Mississippi River Floods: Transportation Concerns Rising with Waters


Since the beginning of the month, flood waters have continued to rise along the Mississippi River from Illinois now all the way to the Gulf Coast, submerging many communities and disrupting their operations, including school busing.

Some districts, like Assumption Parish in Napoleonville, La., have decided to close schools. Assumption Parish’s school board recently voted to end the 2010-2011 school year this Friday, May 20. The school board also agreed to exempt middle school students from taking their final exams because of concerns related to the flooding.

Experts are predicting that the flood with break all records associated with the Great Flood of 1927, a disaster that flooded 27,000 square miles, killed hundreds of people and displaced thousands of others. President Obama made his way to affected areas earlier this week, even giving a commencement speech at Booker T. Washington High School in Memphis, Tenn. The President’s trip to Memphis included a meeting with flood victims and emergency responders.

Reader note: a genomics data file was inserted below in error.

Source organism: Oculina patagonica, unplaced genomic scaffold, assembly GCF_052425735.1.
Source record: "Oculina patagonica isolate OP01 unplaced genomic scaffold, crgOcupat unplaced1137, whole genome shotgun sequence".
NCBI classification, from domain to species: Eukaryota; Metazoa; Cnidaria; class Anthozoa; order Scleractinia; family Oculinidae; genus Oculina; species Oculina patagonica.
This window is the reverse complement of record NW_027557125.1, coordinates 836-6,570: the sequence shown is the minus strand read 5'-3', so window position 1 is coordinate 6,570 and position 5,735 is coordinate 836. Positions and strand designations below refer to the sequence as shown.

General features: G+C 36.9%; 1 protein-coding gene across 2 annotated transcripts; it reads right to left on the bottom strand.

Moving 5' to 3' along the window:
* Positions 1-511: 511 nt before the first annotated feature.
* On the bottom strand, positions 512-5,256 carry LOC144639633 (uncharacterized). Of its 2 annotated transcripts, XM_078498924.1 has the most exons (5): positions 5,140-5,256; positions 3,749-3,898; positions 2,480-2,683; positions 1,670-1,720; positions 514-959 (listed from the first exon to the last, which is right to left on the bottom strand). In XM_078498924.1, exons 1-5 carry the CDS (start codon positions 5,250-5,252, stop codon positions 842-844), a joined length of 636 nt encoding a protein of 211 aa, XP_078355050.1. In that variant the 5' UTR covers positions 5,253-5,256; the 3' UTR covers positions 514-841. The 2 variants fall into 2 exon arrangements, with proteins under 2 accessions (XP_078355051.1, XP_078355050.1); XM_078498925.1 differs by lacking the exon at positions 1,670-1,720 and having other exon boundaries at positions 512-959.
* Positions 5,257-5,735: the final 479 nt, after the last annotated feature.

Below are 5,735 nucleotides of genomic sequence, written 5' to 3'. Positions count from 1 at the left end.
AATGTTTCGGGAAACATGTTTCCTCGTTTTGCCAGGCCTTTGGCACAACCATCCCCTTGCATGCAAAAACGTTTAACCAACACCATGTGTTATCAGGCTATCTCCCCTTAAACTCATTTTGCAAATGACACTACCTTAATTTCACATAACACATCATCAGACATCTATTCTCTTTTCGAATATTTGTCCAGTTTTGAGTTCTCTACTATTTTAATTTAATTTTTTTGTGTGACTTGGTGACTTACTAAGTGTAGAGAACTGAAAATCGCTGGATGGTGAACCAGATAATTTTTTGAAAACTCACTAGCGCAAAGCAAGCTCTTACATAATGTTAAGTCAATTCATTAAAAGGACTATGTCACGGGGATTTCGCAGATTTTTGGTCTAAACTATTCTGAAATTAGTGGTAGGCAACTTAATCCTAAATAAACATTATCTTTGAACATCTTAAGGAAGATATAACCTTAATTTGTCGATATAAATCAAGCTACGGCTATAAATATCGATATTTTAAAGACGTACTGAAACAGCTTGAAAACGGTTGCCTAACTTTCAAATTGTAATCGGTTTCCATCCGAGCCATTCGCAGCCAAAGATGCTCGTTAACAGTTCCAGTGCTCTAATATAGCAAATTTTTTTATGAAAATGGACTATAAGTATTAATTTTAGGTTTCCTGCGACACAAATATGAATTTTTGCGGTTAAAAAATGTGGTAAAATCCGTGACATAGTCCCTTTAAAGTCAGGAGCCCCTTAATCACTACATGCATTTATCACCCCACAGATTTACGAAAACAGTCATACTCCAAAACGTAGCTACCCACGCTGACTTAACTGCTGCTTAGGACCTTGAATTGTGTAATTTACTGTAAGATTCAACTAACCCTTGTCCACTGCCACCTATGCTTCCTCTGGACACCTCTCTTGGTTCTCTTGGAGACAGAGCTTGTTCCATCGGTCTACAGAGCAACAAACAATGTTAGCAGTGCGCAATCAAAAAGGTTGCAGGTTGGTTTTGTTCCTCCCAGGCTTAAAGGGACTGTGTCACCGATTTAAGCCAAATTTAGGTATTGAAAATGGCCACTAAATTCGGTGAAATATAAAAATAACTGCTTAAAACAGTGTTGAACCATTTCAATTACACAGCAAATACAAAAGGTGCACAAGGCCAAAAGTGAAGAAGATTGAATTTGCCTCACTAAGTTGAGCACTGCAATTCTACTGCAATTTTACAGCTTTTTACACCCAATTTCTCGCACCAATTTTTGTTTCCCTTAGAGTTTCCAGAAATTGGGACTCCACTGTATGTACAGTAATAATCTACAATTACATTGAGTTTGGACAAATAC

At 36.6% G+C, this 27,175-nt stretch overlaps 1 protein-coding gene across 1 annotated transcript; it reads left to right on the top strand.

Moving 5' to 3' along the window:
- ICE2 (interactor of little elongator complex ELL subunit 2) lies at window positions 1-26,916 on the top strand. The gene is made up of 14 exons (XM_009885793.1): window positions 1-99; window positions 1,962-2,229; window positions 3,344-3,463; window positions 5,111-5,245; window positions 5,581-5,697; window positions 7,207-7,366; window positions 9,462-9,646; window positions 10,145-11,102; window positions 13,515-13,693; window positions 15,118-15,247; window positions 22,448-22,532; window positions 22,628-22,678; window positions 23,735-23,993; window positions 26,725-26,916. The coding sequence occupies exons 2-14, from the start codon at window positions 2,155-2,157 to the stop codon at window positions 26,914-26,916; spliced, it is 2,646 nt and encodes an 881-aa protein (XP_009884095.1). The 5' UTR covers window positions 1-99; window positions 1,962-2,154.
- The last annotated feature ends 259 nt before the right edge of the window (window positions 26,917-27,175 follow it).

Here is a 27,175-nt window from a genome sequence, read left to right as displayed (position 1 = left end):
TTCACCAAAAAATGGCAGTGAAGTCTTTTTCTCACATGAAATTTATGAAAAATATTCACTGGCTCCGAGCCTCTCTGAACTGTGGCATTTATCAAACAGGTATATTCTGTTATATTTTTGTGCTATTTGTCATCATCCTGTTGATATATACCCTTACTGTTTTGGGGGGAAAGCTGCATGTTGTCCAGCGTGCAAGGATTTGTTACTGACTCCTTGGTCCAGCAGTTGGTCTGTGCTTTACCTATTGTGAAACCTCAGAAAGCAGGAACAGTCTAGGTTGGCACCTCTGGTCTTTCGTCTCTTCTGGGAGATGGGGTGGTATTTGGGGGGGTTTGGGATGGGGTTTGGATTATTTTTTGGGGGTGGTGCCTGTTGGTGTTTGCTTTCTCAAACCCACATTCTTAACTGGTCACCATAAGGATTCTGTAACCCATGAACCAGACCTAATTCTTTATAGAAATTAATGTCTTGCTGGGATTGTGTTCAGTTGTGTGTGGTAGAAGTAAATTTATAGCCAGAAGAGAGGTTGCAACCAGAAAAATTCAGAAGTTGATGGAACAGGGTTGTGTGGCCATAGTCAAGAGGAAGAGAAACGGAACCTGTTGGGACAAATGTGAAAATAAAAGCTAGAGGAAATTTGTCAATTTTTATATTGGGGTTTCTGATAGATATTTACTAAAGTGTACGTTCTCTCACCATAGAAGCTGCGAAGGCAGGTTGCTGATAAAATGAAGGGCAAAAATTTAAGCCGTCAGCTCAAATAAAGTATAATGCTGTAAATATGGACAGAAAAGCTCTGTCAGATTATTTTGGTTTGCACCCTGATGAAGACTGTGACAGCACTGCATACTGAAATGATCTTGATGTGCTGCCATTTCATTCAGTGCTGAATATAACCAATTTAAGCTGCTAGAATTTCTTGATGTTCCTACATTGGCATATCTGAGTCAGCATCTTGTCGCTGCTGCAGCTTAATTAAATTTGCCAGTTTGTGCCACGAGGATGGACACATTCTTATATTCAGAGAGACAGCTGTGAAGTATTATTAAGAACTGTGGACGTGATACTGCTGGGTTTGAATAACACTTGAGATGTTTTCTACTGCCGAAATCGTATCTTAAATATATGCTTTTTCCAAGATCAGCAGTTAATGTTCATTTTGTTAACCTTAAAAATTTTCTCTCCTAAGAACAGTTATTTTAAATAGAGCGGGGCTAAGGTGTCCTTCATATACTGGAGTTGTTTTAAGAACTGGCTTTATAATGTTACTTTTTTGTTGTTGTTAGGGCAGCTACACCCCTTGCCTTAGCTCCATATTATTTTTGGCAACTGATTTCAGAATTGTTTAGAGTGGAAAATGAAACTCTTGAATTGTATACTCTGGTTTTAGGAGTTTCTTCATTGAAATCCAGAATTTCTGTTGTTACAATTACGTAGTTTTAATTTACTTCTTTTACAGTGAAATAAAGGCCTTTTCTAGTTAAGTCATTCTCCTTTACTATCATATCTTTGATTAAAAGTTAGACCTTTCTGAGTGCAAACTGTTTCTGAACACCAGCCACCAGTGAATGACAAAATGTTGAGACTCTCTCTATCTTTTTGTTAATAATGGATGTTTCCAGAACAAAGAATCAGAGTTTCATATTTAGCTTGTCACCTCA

“We are here today because every single one of you stood tall,” said President Obama during the speech on May 16 in Memphis.

In the same city, a school bus lot sat drenched in the dirty waters of the Mississippi, waters that officials are warning residents to steer clear of due to the presence of a mixture of fertilizer, oil, pesticides, trash and untreated sewage. Elsewhere, homes have been completely under water for two weeks.

As of this writing, multiple messages left with several districts in the affected areas have yet to be returned. This article will be updated with more responses as they come in.